Competitive Intelligence

Tactical, Operational & Strategic Analysis of Markets, Competitors & Industries

Hi, everyone! My name is Jennifer. I've read about this site in the past, but never got to check it out before today. Seems like this is a great place to learn about the field!

A little bit about me to lead into my question... I got a paralegal associates degree in 2000 and went back to complete my bachelor degree in criminal justice (thinking to go to law school) a few years later. During my last term, I had a Fundamentals of Intelligence class and I fell in love with intel so much that I stayed on to complete an 18-credit intel analysis certificate (which focused mainly on criminal intel analsyis). While I would love to work for the government, family issues preclude me from moving, so I began focusing my efforts on competitive intelligence. I was lucky enough to land a job as a research associate for a law firm and its affiliated investment bank. I've been there about a year and half and I really like it so far. (I have been trying to expand our department's role in the firm and have made progress since I started.)

Here's the thing... The firm will pay for me to go to grad school, but it has to be a benefit to them and be local because they do not pay for online degrees - which pretty much leaves an MBA or a law degree. I found a local MBA program that I am interested in, but I would like some opinions on how valuable you believe an MBA to be to CI? Do any of you have one? Has it helped you in this profession? (How? If not, why?)

Any help/opinons would be greatly appreciated!


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Dear Jennifer,


MBA actually gets you to understand the Management Jargon, so when the white collar dudes talk about simple issues in complex jargon in the Board Room, it does not sound like greek and latin.

So for an Intelligence wizard, there are no surprises or limitations except one's Perception.

Vivek Raghuvanshi
If your firm is footing the bill, then why not?

You can tell them, ie pitch to your boss:

"Strategy Formulation means Continuous Strategy Revision"

So, to Position the law firm in the target segment and to acquire customers on one hand and retain them on the other, you require to do MBA. ( Sales Pitch )

But think, do you really require to do an MBA?

It may help you to understand your clients, if you shift to:

Corporate Law / Mercantile Law / Environmental Law
Hello Jennifer: Your question is a good one. An MBA can be helpful in CI, but it is by no means a necessity. Most senior CI practitioners do go on for graduate education, and yes, a fair percentage of these do have or get their MBAs. Having said that, other degree programs can be worthwhile paths, including law (many techniques will help both your CI efforts as well as your employer), journalism/communications, library and information science, and certain specialties in the arts and social sciences which require you to learn and employ advanced reasoning and research skills. Unfortunately, there are precious few recognized and viable graduate programs which emphasize CI, something a few of us here in this community have lamented about for several decades.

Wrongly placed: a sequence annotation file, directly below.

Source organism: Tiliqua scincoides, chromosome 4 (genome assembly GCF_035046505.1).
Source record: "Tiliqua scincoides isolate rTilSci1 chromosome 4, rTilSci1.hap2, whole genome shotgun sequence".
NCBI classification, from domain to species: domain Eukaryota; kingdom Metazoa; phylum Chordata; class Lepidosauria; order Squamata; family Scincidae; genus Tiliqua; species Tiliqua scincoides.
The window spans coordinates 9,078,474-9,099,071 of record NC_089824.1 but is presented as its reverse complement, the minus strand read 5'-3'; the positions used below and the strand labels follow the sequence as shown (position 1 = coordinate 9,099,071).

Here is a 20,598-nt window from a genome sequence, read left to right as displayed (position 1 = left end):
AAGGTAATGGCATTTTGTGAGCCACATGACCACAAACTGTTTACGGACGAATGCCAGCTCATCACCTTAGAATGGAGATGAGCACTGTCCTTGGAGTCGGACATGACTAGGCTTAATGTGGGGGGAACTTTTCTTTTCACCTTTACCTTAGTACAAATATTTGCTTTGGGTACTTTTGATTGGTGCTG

Most important is to identify something that can mutually benefit your employer and yourself in the long-run. Most graduate programs also allow for at least some degree of flexibility in their requirements, which may allow you to customize your degree program to meet your shared needs and objectives. The fact that you want to get additional education is a feather in your cap and usually a precursor trait of most successful intelligence pros.

Wishing you well in your endeavors, Dr. Craig Fleisher (a long-time MBA prof who recognizes both advantages and disadvantages in these programs and hopes that people do their due diligence before embarking upon any program of serious graduate study)
Hi Jennifer,

Welcome.. Interesting question you have raised.

I am an MBA and I work for a CI firm. We recruit MBAs (as there are no grads with specific CI degrees) and non-MBAs. We have found that MBA is not exactly a necessity. But as prof. Raghuvanshi has said it helps to understand business jargon / concepts and ALSO adds credibility when talking to the decision maker (who is invariably an MBA). Thats about it.. from a purely intel perspective there is nothing which a MBA can do and a non-MBA cannot.

So you could take up an MBA or Masters program (some have CI electives like Leicester Business school in the UK. Am sure the US would have a few too) or you can go for an Intel program with a focus on CI (like Mercyhurst College in Erie PA).

Hope this helps

Alright Jenny,

Lets get serious. Here it comes.

Why do you wish to pursue Law?

If it was to make the difference :

1. Fugitive Recovery
2. Cold Cases - solve murder cases and take the criminal to Justice
3. Or Debt Collection - which certain law firms are into.
4. Bail Bonds - Bond Agent

Make a Choice. Why Law?

Now if Fugitive Recovery or solving Cold Cases (Murder), is not your cup of tea, then look at Debt Collection which is a lucrative branch for legal firms where you collect 10% for your agency, of the Debt you recover or seek a career as an Bail Bond Agent.

Intelligence here is JUST a Tool to collect Information.

If Fugitive Recovery or solving Cold Cases or Bail Bond Agent or Debt Collection or taking criminals to Justice does not interest you then see Corporate Law / Labour Law

If Law is not your Passion then you just want to be a white collar worker, do an MBA.

MBA in Competitive Intelligence is good, provided you wish to work for:

1. Risk Management agency
2. Management Consulting agency